Mandolin Orange took the main stage at Delfest for the first time to a crowd that couldn’t be bothered by the heat. This was too urgent a message to spend your time anywhere else but attentively glued to this group, and their music just seems to get more resonant with every listen.
Greensky Bluegrass has graced the Delfest stage in Alleghany it seems like countless times, but it never gets less exciting and they never fail to bring the goods. The band is finding a new stride right now as they transition once again in front of our eyes. (big to bigger?) (huge to huge-r?) The versatility required to span from the single mic with Del McCoury to Allman Brothers in a single set is mind-blowing. Jason Carter sat in for a monster “All-Four” and Jon Stickley rejoined Broke Mountain Bluegrass colleague Anders Beck to close with “Broke-Mountain Breakdown” and a classic “One-Way Out” cover.
Late-night started with The Dustbowl Revival, quickly climbing our personal lists for favorite bands to catch in the dance hall. California Honeydrops brought swagger to the stage, but a long day in the sun was a little too much for these correspondents and we took David Bowie back to camp (white pizza bacon teriyaki? jalapeño-sought after but recommended) and called it a night.
Saturday morning started with a campsite pick with our neighbors’ banjo & dobro, but the weather was expected to get sketchy by the time The Lil Smokies were set to hit the Potomac stage. As happens so frequently in the valley, the weather was exactly the opposite of the forecast wind and rain and we had another gorgeous day on our hands. The Smokies brought it again, and the crowd was on every beat with them.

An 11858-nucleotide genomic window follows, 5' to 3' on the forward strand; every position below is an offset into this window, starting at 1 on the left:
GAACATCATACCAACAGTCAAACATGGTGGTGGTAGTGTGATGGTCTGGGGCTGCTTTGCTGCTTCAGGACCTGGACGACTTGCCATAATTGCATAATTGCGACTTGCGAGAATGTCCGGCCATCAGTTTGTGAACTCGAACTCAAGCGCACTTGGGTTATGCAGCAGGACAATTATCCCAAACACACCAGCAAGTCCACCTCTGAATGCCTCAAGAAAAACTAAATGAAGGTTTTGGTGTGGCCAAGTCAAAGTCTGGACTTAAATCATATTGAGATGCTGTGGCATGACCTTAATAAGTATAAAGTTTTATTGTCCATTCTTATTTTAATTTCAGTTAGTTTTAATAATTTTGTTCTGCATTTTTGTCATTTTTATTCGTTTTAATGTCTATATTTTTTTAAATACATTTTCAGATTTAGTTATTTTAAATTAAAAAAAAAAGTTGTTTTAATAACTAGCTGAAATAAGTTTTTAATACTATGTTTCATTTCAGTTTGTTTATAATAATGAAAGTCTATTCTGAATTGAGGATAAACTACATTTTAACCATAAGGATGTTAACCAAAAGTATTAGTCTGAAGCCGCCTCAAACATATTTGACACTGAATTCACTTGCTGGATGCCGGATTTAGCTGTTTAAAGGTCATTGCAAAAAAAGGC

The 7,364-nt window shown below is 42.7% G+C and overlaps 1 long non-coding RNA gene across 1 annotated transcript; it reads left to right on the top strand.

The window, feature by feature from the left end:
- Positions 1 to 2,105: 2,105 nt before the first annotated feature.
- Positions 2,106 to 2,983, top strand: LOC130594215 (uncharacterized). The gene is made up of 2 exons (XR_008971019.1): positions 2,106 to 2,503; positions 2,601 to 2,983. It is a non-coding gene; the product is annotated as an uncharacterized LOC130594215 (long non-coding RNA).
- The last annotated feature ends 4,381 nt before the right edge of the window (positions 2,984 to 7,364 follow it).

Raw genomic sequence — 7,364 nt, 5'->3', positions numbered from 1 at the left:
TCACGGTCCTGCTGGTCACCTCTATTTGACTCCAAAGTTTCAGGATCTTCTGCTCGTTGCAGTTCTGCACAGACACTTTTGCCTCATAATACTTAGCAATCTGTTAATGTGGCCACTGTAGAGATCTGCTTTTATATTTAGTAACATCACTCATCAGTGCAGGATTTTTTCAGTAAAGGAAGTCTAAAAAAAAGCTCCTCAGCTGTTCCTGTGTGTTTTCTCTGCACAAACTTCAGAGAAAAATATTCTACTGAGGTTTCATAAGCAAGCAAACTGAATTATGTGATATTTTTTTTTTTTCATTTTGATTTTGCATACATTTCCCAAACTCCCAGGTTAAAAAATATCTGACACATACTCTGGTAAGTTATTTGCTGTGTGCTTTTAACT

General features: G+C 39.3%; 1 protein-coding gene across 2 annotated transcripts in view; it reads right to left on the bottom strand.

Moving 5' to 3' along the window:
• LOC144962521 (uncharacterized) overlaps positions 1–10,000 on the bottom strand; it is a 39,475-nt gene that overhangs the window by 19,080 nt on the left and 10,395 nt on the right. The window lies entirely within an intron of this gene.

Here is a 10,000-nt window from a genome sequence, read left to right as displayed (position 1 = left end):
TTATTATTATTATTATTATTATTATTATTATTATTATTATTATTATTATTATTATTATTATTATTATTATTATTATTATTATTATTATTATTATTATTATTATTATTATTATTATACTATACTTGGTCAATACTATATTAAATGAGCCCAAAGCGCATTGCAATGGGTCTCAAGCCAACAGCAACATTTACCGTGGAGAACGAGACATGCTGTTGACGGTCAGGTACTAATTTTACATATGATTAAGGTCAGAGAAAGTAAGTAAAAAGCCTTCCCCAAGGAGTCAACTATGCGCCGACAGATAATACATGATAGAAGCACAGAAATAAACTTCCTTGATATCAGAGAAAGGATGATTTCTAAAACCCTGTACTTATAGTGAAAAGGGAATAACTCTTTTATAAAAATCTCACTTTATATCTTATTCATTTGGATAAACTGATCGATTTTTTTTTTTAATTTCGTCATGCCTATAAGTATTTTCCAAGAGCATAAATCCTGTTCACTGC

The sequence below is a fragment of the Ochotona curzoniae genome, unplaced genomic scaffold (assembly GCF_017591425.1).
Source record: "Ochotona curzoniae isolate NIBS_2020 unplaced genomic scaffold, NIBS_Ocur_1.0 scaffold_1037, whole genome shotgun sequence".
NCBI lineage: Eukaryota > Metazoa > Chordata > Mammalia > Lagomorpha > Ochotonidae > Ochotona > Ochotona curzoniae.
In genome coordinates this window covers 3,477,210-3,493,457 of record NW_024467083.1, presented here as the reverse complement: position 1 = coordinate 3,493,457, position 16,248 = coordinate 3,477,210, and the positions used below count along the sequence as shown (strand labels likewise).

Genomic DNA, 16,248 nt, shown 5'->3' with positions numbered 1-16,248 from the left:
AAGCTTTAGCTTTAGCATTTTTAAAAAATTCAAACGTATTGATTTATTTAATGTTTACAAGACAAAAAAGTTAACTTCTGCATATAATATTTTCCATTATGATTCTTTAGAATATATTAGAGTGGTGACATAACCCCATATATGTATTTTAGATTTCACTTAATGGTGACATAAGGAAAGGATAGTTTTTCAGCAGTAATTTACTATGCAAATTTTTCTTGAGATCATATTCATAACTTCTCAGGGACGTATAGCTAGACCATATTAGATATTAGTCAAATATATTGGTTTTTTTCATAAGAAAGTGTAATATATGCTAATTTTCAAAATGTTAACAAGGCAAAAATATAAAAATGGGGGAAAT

Billy Strings and Bryan Sutton were expected to be an incredible performance from the moment we saw it on the bill, but I’m not sure I can express the gratitude of the crowd and the enjoyment of all involved (including another surprise sit-in from our friends Jon Stickley and Mimi Naja!). It’s obvious that not only do both Bryan and Billy have an immense amount of respect for their craft and those who honored it before them, but for one another as well. It was a special thing to witness – when Billy plays a Doc tune, you can close your eyes, and it’s REALLY HARD to notice any difference.
Only in his mid-twenties, Billy Strings will be a headlining act for years to come. Of course, this is no surprise to pretty much anyone reading this article.
Sam Bush played to a jumping crowd as expected, and songs like the Robert Palmer tune “Sneakin’ Sally through the Alley” rocked.